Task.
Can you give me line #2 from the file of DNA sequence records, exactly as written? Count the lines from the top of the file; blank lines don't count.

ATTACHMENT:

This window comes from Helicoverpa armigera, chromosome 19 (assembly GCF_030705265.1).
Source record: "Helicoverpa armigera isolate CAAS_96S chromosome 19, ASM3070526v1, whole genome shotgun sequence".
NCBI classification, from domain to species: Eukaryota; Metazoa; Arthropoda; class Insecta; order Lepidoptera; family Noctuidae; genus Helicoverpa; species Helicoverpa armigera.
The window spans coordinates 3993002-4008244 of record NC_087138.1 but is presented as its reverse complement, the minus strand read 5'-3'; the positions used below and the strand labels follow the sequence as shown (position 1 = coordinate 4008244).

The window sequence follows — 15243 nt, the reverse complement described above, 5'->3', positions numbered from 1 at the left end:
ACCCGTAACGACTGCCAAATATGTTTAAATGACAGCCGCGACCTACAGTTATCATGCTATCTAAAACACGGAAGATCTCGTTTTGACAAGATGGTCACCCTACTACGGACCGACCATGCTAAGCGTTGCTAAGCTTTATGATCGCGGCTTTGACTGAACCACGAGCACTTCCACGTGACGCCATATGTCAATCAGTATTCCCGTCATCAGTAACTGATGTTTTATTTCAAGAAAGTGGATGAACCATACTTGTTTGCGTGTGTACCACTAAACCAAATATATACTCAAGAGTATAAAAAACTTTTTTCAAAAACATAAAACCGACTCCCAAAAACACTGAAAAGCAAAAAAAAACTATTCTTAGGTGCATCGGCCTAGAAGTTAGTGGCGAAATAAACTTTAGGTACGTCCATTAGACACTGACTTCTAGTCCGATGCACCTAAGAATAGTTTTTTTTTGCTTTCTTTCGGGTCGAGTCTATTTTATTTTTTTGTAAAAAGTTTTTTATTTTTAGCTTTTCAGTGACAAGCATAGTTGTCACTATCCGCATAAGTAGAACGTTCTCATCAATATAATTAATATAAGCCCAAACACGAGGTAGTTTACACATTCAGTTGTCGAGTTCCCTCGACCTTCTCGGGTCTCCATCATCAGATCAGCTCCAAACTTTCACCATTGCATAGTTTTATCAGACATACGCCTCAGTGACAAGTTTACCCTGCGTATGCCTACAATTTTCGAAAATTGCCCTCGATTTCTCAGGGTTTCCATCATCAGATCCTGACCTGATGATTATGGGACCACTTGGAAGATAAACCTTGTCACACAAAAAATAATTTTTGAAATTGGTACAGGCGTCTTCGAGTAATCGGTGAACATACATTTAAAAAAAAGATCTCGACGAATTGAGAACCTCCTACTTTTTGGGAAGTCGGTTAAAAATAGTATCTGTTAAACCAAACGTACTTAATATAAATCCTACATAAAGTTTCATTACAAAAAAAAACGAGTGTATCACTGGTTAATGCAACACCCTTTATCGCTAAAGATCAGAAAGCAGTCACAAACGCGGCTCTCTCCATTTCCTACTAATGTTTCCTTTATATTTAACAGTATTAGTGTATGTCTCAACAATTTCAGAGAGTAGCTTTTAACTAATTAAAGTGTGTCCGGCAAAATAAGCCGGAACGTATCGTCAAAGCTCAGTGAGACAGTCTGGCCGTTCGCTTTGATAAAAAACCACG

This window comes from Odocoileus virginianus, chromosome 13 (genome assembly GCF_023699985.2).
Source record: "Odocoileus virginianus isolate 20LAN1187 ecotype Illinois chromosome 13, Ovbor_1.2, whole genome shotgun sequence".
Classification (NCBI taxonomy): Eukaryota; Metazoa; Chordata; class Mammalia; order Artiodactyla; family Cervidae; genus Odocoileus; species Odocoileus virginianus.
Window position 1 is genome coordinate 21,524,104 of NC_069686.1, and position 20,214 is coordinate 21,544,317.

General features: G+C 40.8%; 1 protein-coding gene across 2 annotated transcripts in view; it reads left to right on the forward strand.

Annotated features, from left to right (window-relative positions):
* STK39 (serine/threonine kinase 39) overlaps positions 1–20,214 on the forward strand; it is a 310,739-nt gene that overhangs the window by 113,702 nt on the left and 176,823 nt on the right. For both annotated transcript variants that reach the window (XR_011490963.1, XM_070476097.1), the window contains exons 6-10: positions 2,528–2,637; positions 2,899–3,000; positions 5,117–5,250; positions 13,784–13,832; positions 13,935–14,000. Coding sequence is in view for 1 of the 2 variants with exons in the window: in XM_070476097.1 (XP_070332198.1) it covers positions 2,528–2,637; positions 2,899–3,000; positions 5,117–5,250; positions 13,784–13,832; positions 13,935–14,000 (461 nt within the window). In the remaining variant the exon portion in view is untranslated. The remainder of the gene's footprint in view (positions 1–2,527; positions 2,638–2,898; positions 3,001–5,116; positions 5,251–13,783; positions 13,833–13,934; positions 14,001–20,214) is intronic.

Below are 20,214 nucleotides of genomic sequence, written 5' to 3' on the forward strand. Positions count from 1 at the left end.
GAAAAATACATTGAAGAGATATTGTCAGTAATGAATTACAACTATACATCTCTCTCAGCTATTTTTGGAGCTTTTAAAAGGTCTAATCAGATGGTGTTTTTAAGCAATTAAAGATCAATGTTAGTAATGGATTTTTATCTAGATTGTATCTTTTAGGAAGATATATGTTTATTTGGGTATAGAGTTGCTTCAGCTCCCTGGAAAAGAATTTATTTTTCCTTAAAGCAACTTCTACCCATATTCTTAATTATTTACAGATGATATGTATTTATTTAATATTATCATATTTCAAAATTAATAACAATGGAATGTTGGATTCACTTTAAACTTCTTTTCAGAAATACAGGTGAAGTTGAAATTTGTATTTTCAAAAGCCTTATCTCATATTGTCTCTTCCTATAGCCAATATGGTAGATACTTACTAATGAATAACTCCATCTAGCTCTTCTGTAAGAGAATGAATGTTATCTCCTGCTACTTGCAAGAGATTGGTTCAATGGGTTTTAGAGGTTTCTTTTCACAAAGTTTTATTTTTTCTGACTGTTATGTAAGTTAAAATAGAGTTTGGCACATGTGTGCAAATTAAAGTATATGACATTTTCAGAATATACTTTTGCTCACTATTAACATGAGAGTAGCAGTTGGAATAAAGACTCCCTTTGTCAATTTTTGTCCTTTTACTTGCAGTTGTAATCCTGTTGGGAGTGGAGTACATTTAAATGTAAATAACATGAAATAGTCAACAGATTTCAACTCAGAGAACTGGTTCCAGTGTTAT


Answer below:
Source record: "Helicoverpa armigera isolate CAAS_96S chromosome 19, ASM3070526v1, whole genome shotgun sequence".